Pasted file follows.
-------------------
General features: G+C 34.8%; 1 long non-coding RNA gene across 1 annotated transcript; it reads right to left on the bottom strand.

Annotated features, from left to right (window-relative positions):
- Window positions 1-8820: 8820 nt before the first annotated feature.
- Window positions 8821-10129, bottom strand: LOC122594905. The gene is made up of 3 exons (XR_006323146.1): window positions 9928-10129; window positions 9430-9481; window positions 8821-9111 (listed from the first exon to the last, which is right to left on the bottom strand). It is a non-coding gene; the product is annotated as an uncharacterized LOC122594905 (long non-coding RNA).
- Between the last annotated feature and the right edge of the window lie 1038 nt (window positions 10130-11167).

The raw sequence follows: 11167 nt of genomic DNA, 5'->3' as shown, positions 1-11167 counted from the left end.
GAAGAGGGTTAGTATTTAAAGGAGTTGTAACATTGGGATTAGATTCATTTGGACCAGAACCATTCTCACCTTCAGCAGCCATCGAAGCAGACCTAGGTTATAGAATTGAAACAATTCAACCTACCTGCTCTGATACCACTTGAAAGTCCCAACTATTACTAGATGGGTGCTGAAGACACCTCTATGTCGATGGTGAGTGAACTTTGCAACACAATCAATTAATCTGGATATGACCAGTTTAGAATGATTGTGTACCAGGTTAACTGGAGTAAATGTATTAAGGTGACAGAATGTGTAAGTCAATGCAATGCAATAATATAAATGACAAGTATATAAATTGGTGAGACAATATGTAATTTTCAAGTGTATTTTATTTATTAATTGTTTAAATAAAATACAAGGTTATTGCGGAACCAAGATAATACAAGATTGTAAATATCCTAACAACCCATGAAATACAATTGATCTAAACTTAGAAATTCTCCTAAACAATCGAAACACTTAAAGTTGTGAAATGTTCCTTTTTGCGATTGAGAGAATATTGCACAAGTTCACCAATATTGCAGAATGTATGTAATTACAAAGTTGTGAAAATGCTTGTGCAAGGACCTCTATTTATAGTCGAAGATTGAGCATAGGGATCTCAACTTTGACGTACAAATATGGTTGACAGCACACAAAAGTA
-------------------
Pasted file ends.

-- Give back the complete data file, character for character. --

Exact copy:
General features: G+C 34.8%; 1 long non-coding RNA gene across 1 annotated transcript; it reads right to left on the bottom strand.

Annotated features, from left to right (window-relative positions):
- Window positions 1-8820: 8820 nt before the first annotated feature.
- Window positions 8821-10129, bottom strand: LOC122594905. The gene is made up of 3 exons (XR_006323146.1): window positions 9928-10129; window positions 9430-9481; window positions 8821-9111 (listed from the first exon to the last, which is right to left on the bottom strand). It is a non-coding gene; the product is annotated as an uncharacterized LOC122594905 (long non-coding RNA).
- Between the last annotated feature and the right edge of the window lie 1038 nt (window positions 10130-11167).

The raw sequence follows: 11167 nt of genomic DNA, 5'->3' as shown, positions 1-11167 counted from the left end.
GAAGAGGGTTAGTATTTAAAGGAGTTGTAACATTGGGATTAGATTCATTTGGACCAGAACCATTCTCACCTTCAGCAGCCATCGAAGCAGACCTAGGTTATAGAATTGAAACAATTCAACCTACCTGCTCTGATACCACTTGAAAGTCCCAACTATTACTAGATGGGTGCTGAAGACACCTCTATGTCGATGGTGAGTGAACTTTGCAACACAATCAATTAATCTGGATATGACCAGTTTAGAATGATTGTGTACCAGGTTAACTGGAGTAAATGTATTAAGGTGACAGAATGTGTAAGTCAATGCAATGCAATAATATAAATGACAAGTATATAAATTGGTGAGACAATATGTAATTTTCAAGTGTATTTTATTTATTAATTGTTTAAATAAAATACAAGGTTATTGCGGAACCAAGATAATACAAGATTGTAAATATCCTAACAACCCATGAAATACAATTGATCTAAACTTAGAAATTCTCCTAAACAATCGAAACACTTAAAGTTGTGAAATGTTCCTTTTTGCGATTGAGAGAATATTGCACAAGTTCACCAATATTGCAGAATGTATGTAATTACAAAGTTGTGAAAATGCTTGTGCAAGGACCTCTATTTATAGTCGAAGATTGAGCATAGGGATCTCAACTTTGACGTACAAATATGGTTGACAGCACACAAAAGTA